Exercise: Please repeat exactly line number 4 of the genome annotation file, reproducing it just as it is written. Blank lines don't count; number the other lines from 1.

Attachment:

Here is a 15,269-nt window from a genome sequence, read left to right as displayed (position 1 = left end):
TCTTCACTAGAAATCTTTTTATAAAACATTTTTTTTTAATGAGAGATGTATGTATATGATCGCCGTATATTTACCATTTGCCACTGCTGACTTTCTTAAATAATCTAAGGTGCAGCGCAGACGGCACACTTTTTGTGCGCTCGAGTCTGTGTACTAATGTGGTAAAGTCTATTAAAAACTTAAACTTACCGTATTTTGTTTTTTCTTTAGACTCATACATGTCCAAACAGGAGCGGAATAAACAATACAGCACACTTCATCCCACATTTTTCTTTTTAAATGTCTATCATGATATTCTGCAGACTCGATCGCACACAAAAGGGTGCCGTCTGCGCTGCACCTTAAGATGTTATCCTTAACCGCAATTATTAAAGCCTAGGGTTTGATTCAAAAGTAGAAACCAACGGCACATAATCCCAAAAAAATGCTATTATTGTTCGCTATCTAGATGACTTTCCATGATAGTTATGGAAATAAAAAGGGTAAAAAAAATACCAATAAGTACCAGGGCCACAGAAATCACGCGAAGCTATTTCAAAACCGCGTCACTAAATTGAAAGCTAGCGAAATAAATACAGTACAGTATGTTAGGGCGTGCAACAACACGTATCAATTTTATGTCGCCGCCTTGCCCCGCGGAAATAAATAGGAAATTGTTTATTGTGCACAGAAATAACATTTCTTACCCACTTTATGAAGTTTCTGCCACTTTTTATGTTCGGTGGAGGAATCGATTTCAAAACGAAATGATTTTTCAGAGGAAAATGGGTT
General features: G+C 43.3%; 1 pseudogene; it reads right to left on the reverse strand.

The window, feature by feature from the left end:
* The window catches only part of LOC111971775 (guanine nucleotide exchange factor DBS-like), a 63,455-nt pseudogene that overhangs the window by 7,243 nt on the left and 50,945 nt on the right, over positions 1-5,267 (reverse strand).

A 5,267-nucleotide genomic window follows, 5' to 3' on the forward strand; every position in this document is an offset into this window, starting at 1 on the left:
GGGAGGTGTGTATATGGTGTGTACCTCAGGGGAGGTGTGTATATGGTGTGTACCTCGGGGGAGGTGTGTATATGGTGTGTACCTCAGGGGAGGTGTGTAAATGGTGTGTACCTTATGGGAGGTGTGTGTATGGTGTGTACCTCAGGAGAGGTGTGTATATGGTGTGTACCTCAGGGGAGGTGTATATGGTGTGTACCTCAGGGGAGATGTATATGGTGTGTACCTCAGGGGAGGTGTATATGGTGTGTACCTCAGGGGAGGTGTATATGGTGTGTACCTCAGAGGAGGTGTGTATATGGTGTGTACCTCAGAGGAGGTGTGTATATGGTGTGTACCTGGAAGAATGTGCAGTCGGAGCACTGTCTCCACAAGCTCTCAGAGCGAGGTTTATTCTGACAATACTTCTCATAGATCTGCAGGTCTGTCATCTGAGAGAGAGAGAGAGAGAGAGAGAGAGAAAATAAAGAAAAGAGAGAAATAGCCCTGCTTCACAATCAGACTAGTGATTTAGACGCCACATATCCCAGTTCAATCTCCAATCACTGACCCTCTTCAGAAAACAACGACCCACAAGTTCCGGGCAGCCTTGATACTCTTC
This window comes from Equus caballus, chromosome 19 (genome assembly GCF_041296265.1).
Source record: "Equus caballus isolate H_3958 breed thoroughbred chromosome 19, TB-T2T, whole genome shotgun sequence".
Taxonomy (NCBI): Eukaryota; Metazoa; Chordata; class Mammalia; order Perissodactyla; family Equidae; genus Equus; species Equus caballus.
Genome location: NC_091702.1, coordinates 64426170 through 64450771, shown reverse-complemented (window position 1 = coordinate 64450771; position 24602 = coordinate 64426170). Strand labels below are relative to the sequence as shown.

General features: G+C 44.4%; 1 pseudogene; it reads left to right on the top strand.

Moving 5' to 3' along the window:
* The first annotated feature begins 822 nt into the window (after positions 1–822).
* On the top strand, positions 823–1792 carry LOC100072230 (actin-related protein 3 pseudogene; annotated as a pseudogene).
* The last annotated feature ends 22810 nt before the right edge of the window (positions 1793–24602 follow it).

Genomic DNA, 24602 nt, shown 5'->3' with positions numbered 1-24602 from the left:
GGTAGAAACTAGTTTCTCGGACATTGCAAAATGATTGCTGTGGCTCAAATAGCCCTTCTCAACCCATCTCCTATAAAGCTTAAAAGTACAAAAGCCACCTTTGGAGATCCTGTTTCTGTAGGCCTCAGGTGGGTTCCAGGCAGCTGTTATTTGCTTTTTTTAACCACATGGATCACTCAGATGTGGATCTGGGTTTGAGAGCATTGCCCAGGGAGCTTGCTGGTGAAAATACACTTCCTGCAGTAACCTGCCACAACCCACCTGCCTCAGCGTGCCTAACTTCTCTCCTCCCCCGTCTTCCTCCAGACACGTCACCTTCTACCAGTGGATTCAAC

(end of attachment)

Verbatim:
The window, feature by feature from the left end: